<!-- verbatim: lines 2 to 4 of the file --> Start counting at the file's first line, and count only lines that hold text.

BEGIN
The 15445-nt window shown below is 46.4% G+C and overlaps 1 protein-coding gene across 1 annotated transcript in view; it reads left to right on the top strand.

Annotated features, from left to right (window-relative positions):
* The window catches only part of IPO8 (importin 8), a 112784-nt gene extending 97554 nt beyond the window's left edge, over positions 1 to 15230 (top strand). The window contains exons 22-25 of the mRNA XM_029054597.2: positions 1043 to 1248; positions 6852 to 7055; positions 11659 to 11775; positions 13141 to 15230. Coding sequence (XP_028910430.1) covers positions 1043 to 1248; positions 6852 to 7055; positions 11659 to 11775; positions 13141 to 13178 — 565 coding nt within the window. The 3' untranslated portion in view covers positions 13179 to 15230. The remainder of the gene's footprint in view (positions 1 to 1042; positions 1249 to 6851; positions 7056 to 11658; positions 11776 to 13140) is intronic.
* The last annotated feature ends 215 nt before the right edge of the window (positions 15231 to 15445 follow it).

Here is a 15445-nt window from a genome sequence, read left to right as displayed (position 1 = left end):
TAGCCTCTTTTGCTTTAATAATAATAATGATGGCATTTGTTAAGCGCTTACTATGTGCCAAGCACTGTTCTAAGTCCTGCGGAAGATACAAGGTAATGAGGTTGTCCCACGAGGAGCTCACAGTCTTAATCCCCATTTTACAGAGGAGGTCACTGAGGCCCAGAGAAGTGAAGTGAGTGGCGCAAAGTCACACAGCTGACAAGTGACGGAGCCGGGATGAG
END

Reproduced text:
Annotated features, from left to right (window-relative positions):
* The window catches only part of IPO8 (importin 8), a 112784-nt gene extending 97554 nt beyond the window's left edge, over positions 1 to 15230 (top strand). The window contains exons 22-25 of the mRNA XM_029054597.2: positions 1043 to 1248; positions 6852 to 7055; positions 11659 to 11775; positions 13141 to 15230. Coding sequence (XP_028910430.1) covers positions 1043 to 1248; positions 6852 to 7055; positions 11659 to 11775; positions 13141 to 13178 — 565 coding nt within the window. The 3' untranslated portion in view covers positions 13179 to 15230. The remainder of the gene's footprint in view (positions 1 to 1042; positions 1249 to 6851; positions 7056 to 11658; positions 11776 to 13140) is intronic.
* The last annotated feature ends 215 nt before the right edge of the window (positions 15231 to 15445 follow it).